Green-Wood Cemetery in Brooklyn
New York City is abuzz with the latest news that nearly 100 proposed landmarks are to be “decalendered” by the NYC Landmarks Commission. Calendaring is considered the first step towards in landmarking process, something the The New York Times describes as an acknowledgment that a property is worthy of consideration for protection, at which point hearings and votes follow.” The properties selected for decalendaring have been on the list more than 5 years without a vote, and 80 have sat for more than 20 years. The properties, which include two proposed historic districts, fall in all five boroughs. In this article, we will highlight some of the most unique in each borough that will likely fall under this de-calendering.
LPC chairwoman Meenakshi Srinivasan contends that “It seemed to me that there was something problematic of having so many properties that we were just holding onto.” On the other hand, tour guide Justin Ferate commented on his mailing list that “To arbitrarily halt the legally stipulated process for Landmark designation – especially since these structures are all serious candidates for Landmark designation–is a violation of the basic principles of Landmark Preservation.”
Loew’s 175th Street United Palace Theatre, Manhattan
The wildly eclectic United Palace Theater at 175th Street was the last of the five Loew’s Wonder Theaters in New York City. Designed by Thomas Lamb, the theater could seat nearly 3,300. In 1969, it was saved from possible demolition by the Reverend Frederick J. Eikerenkoetter II who turned the theater into a church.
Green-Wood Cemetery, Brooklyn
Green-Wood Cemetery, built as a rural cemetery, is visited by an estimated half a million locals and tourists a year. The grounds offer astounding views of the Statue of Liberty, the Manhattan skyline and the New York Harbor. The vast 478 acres is the home to 560,000 deceased who include Civil War veterans, Leonard Bernstein, Boss Tweed, Jean-Michel Basquiat and Samuel Morse. They commissioned some of the city’s greatest architects to build their final resting places. Have a look inside the catacombs at Green-Wood.
Pepsi Cola Sign, Long Island City, Queens
Sailor’s Snug Harbor, Staten Island
Snug Harbor on Staten Island was founded in 1801 by Captain Robert Richard Randall as a home for retired seamen. The retirement community at Snug Harbor opened in 1833 and remained open until the 1960s when it was moved to Sea Level, North Carolina. In 1965, Snug Harbor was declared a National Historic Landmark, which called it “a rare surviving example of mid-19th-century urban planning, architecture, and landscaping.” Snug Harbor reopened in 1976 as a cultural/art institution with a sprawling campus-like setting, including a botanic garden, a theater, a chapel, a farm, museums and cottages. Also at risk on Staten Island is Cunard Hall at Wagner College, the former mansion of the Cunard family.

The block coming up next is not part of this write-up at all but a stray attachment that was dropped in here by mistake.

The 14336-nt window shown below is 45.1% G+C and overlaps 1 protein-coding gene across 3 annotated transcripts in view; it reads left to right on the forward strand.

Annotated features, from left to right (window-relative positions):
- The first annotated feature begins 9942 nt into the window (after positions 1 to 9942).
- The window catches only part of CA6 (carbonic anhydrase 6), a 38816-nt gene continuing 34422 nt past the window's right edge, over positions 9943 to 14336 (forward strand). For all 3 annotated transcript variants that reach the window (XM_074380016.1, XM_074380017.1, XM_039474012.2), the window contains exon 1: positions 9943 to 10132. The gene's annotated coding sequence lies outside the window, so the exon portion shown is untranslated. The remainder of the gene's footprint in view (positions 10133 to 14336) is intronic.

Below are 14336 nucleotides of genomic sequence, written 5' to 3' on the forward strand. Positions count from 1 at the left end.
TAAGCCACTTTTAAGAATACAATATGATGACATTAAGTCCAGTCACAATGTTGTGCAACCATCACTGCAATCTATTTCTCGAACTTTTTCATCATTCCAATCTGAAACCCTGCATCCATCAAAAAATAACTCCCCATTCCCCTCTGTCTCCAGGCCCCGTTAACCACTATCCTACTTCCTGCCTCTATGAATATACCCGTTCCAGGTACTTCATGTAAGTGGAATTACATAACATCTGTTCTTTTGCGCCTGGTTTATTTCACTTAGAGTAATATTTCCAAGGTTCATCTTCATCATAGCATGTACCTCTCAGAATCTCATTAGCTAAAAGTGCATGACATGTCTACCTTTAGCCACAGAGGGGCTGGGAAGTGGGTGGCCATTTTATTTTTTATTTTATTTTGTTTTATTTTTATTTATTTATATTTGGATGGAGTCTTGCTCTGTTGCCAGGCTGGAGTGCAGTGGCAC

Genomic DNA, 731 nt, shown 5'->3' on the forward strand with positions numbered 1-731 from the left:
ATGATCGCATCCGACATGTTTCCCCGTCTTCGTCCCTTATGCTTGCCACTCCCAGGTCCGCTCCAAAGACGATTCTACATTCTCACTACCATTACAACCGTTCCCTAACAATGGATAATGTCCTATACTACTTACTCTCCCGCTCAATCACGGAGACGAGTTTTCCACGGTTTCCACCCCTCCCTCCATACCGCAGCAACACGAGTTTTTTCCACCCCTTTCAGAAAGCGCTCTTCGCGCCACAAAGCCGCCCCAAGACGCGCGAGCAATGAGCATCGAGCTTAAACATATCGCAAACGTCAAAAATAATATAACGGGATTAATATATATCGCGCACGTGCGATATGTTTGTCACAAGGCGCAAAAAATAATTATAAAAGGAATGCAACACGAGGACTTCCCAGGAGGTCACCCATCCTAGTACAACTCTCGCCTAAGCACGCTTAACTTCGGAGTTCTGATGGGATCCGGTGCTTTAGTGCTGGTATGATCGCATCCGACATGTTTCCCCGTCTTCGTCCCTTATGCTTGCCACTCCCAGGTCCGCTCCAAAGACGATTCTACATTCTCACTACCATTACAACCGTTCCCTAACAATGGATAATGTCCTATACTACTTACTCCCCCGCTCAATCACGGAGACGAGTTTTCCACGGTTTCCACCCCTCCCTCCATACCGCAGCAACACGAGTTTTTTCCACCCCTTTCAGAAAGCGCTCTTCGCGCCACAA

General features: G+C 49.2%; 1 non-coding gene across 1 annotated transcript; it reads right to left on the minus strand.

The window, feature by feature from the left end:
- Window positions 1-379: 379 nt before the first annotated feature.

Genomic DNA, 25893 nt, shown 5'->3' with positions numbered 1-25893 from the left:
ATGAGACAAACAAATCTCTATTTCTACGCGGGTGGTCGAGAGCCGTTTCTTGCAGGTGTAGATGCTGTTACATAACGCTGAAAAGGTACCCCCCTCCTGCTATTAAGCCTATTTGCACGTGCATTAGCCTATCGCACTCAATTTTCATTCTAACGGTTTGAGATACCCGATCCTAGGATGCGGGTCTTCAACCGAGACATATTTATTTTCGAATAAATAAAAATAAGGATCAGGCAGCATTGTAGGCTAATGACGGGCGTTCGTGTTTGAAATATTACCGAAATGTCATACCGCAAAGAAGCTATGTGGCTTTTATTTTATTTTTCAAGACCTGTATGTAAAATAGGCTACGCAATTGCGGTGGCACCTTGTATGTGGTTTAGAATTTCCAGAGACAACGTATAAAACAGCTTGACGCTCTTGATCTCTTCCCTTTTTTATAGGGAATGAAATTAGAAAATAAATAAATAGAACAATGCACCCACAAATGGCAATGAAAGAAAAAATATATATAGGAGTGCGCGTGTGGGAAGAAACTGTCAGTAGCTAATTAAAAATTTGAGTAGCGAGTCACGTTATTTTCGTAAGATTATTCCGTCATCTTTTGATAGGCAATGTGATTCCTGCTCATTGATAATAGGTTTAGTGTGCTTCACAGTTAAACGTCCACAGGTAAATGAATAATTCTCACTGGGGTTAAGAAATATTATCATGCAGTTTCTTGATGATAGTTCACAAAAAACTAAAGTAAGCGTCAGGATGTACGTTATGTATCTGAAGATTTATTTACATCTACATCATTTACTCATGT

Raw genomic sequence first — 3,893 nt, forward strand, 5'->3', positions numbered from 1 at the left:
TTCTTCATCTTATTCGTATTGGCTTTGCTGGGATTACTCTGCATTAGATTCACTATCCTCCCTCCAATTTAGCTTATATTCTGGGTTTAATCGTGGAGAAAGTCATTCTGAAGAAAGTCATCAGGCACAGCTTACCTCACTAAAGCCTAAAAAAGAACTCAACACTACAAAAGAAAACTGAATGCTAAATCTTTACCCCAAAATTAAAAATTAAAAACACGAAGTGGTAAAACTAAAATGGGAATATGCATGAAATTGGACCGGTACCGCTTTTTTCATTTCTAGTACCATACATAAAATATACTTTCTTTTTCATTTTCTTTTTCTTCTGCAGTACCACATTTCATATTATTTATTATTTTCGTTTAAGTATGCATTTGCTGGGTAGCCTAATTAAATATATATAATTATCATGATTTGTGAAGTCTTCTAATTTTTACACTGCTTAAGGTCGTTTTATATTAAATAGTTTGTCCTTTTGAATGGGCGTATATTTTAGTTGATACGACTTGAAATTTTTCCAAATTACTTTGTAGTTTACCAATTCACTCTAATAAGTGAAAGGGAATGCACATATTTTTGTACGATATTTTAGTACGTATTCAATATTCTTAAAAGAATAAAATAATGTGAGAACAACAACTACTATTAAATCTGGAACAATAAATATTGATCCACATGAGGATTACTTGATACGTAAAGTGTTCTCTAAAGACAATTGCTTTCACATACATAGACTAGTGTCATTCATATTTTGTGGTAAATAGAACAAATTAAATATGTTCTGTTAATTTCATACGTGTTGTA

65 Schofield Street House on City Island, The Bronx
On quaint City Island, the Historic Districts Council writes that the house at 65 Schofield Street deserves landmarking because “the building is a remarkable example of Italianate farmhouse design with Greek Revival elements, characterized by a square plan, tall windows, flat roof with an overhanging cornice and elaborate brackets. The building’s most striking feature is the one-story porch which runs across the width of the building. Fantastically, the main body of the house is still clad in its original wood clapboard, which, admittedly, is in desperate need of repair, but serves to evoke a sense of architectural antiquity in a way much more common to small New England towns than The Bronx. Aside from its obvious architectural excellence, research has uncovered direct connections between this building and the Pell and Schofield families, prominent families who were deeply involved with the development of City Island.
Coney Island Pumping Station
This Art Moderne pumping station, built by the Public Works Administration in 1937 was noted by the LPC as significant in 1977, though it was already in some disrepair. The architect Irwin S. Chanin also designed the Century and Majestic apartment houses on Central Park West and the Art Deco Chanin Building on 42nd Street. The AIA Guide in 1989 writes, “The streamlined but decaying remnant was once guarded by two pairs of prancing steeds, now removed to the Brooklyn Museum sculpture garden. Too bad. Coney needed to keep this piece of architectural history.”
St. Michael’s Episcopal Church, Manhattan
On the Upper West Side, St. Michael’s Episcopal Church has one of the largest collections of Tiffany windows in the original location.
Edgar J. Kaufmann Conference Center, UN Plaza, Manhattan
The Edgar J. Kaufmann Conference Center at the UN Plaza was commissioned by the family that also built Fallingwater, by Frank Lloyd Wright. It’s only one of four surviving works by Finnish Modernist architects Alvar and Alissa Aalto.
Other notable spots include Bergdorf Goodman Department Store on Fifth Avenue, interior of the Osborne Apartments near Carnegie Hall that include mosaics, murals by John La Farge, glass by Tiffany and sculpture by Augustus Saint-Gaudens; St. Barbara’s Roman Catholic Church in Bushwick, the Spanish Towers, an apartment building in Jackson Heights, Queens named one of the 6 to Celebrate by the Historic Districts Council.
City Island, coney island, Edgar J. Kaufmann Conference Center, Green-Wood Cemetery, landmarks preservation commission, Loew’s 175th Street Theatre, Loew’s Wonder Theaters, long island city, Snug Harbor, United Nations